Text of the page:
In particular, The Exchange believes the proposed rule change to permit RWA Transfers will remove impediments to and perfect the mechanism of a free and open market and a national market system by potentially mitigating the effects bank capital requirements may have on liquidity in the listed options market. As described above, bank capital requirements may impact capital available for options market liquidity providers, for example due to CTPHs' imposition of stricter position limits on firms that clear options transactions with them. The Exchange believes providing market participants with an efficient process to reduce RWA capital requirements attributable to open positions in clearing accounts with U.S. bank-affiliated clearing firms may contribute to additional liquidity in the listed options market, which, in general, protects investors and the public interest.

The proposed rule change, in particular the proposed changes to permit RWA transfers to occur on a routine, recurring basis and result in netting, also provides market participants with sufficient flexibility to reduce RWA capital requirements at times necessary to comply with requirements imposed on them by clearing firms. This will permit market participants respond to then-current market conditions, including volatility and increased volume, by reducing the RWA capital requirements associated with any new positions they may open while those conditions exist. Given the additional capital that may become available to market participants as a result of the RWA Transfers, market participants will be able to continue to provide liquidity to the market, even during periods of increased volume and volatility, which liquidity ultimately benefits investors. It is not possible for market participants to predict what market conditions will exist at a specific time, and when volatility will occur. The proposed rule change to permit routine, recurring RWA Transfers (and to not provide prior written notice) will provide market participants with the ability to respond to these conditions whenever they occur. Additionally, since firms may be subject to restrictions on positions imposed by their clearing firms, permitting transfers on a routine, recurring basis will provide market participants with the flexibility to comply with these restrictions when necessary to avoid position limits on future options activity. In addition, with respect to netting, as discussed above, firms may maintain different clearing accounts for a variety of reasons, such as the structure of their businesses, the manner in which they trade, their risk management procedures, and for capital purposes. Netting may otherwise occur with respect to a firm's positions if it structured its clearing accounts differently, such as by using a universal account. Therefore, the proposed rule change will permit netting while allowing firms to continue to maintain different clearing accounts in a manner consistent with their businesses.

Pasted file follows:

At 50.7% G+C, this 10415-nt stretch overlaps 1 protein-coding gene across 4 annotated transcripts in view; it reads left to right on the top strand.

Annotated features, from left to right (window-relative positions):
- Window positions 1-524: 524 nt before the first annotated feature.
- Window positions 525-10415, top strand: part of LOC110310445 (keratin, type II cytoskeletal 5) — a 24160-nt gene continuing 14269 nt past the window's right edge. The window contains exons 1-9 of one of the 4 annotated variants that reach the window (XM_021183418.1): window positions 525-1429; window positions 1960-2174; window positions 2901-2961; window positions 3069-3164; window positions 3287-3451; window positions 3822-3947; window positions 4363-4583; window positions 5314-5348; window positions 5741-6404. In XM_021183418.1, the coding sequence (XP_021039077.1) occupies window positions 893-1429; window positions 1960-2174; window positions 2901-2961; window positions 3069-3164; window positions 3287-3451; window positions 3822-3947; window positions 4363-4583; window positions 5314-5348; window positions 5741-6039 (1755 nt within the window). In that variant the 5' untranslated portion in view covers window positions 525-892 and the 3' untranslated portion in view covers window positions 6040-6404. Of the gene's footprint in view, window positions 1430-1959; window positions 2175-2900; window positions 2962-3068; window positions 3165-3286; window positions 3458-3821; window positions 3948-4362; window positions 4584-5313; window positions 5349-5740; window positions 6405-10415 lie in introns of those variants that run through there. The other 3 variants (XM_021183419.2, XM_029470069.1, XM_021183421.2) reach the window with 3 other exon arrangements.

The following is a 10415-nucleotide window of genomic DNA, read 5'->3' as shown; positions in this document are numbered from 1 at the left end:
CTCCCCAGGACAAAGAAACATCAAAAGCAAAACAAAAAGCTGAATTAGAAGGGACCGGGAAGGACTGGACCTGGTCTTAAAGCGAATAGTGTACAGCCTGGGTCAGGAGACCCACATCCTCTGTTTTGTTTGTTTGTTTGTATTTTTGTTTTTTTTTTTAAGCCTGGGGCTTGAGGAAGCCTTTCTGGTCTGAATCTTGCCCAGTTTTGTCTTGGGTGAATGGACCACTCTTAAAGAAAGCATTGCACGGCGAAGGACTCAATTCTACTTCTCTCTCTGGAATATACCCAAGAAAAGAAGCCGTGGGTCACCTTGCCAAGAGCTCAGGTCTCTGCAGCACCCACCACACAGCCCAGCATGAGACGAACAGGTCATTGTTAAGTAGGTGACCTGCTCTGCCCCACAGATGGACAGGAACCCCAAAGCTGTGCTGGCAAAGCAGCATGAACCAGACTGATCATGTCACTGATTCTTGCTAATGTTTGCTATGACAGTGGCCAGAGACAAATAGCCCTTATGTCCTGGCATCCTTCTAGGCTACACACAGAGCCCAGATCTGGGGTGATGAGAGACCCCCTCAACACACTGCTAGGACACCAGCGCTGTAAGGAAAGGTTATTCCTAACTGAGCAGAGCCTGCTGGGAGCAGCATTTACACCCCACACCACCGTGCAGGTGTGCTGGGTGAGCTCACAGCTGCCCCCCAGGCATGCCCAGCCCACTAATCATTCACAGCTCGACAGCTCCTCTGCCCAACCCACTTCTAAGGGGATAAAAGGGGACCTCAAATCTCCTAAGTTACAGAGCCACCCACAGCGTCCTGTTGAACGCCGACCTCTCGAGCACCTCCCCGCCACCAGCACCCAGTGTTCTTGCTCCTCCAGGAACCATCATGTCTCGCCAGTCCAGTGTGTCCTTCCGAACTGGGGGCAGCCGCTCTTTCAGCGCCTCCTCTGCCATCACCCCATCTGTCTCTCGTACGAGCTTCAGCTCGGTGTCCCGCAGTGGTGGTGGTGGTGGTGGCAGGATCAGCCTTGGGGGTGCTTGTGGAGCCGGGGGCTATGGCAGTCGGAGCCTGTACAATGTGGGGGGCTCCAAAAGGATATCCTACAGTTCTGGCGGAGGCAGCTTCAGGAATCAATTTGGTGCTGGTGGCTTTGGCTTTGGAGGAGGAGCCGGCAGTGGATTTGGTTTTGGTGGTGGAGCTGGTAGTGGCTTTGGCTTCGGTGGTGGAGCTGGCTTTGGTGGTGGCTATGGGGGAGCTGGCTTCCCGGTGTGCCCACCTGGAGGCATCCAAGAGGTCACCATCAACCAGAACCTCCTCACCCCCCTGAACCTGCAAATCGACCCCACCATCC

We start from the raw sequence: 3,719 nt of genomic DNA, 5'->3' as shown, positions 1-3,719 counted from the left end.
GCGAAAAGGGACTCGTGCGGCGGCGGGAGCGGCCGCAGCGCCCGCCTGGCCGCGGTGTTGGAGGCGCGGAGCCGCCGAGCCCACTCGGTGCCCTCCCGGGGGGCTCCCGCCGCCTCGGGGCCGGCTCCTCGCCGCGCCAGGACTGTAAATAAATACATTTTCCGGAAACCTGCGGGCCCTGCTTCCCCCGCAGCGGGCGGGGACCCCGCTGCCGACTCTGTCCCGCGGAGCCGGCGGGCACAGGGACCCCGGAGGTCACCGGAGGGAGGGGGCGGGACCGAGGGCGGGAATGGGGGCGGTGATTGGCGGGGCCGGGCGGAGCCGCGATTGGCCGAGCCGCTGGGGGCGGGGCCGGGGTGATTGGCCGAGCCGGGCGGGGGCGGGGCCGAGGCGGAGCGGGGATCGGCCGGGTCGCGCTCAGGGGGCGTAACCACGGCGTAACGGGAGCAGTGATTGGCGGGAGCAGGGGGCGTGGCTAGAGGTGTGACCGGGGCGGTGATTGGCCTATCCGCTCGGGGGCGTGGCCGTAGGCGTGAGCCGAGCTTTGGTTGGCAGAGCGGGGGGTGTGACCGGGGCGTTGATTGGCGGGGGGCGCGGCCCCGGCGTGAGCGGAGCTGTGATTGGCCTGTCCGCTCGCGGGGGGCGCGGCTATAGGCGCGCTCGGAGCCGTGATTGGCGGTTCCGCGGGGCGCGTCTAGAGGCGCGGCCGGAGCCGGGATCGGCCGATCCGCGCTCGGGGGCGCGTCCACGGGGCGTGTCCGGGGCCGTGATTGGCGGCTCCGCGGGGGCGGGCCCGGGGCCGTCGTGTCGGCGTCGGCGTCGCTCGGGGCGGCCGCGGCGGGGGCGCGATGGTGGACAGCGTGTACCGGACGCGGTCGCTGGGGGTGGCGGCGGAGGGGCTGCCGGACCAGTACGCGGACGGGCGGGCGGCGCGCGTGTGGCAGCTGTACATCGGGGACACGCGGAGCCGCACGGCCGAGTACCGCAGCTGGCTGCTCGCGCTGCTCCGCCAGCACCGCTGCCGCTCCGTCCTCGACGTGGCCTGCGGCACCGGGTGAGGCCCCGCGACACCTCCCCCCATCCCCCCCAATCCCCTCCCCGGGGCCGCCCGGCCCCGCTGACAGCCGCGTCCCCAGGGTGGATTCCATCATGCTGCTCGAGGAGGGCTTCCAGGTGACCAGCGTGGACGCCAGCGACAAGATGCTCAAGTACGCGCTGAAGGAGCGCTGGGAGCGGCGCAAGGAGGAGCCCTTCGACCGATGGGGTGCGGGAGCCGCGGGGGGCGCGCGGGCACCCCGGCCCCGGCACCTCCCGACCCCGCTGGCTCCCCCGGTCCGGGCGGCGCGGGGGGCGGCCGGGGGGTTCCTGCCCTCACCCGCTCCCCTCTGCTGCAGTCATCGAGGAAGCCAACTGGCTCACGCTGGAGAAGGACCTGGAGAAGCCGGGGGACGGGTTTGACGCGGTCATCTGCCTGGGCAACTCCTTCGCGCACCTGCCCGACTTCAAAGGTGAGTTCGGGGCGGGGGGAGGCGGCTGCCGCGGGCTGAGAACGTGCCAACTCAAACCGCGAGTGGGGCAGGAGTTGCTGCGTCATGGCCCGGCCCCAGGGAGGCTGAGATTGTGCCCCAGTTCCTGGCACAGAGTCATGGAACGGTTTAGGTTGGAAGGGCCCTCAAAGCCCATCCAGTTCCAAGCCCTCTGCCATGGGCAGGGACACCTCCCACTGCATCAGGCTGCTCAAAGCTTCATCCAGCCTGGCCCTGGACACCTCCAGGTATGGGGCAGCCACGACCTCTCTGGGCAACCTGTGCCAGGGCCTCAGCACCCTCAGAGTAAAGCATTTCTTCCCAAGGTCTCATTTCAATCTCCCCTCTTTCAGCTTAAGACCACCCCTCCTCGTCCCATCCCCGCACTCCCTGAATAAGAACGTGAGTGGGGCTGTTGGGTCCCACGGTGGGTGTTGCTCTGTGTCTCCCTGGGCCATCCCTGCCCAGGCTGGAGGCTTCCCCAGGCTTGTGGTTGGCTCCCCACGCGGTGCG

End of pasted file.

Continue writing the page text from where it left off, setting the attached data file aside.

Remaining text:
The Exchange recognizes the numerous benefits of executing options transactions occur on an exchanges, including price transparency, potential price improvement, and a clearing guarantee. However, the Exchange believes it is appropriate to permit RWA Transfers to occur off the exchange, as these benefits are inapplicable to RWA Transfers. RWA Transfers have a narrow scope and are intended to achieve a limited, benefit purpose. RWA Transfers are not intended to be a competitive trading tool. There is no need for price discovery or improvement, as the purpose of the transfer is to reduce RWA asset capital requirements attributable to a market participants' positions. Unlike trades on an exchange, the price at which an RWA Transfers occurs is immaterial—the resulting reduction in RWA is the critical part of the transfer. RWA Transfers will result in no change in ownership, and thus they do not constitute trades with a counterparty (and thus eliminating the need for a counterparty guarantee). The transactions that resulted in the open positions to be transferred as an RWA Transfer were already guaranteed by an OCC clearing member, and the positions will continue to be subject to OCC rules, as they will continue to be held in an account with an OCC clearing member. The narrow scope of the proposed rule change and the limited, beneficial purpose of RWA Transfers make allowing RWA Transfers to occur off the floor appropriate and important to support the provision of liquidity in the listed options market.

The proposed rule change does not unfairly discriminate against market Start Printed Page 40464participants, as all Trading Permit Holders and non-Trading Permit Holders with open positions in options listed on the Exchange may use the proposed off-floor transfer process to reduce the RWA capital requirements of CTPHs.

B. Self-Regulatory Organization's Statement on Burden on Competition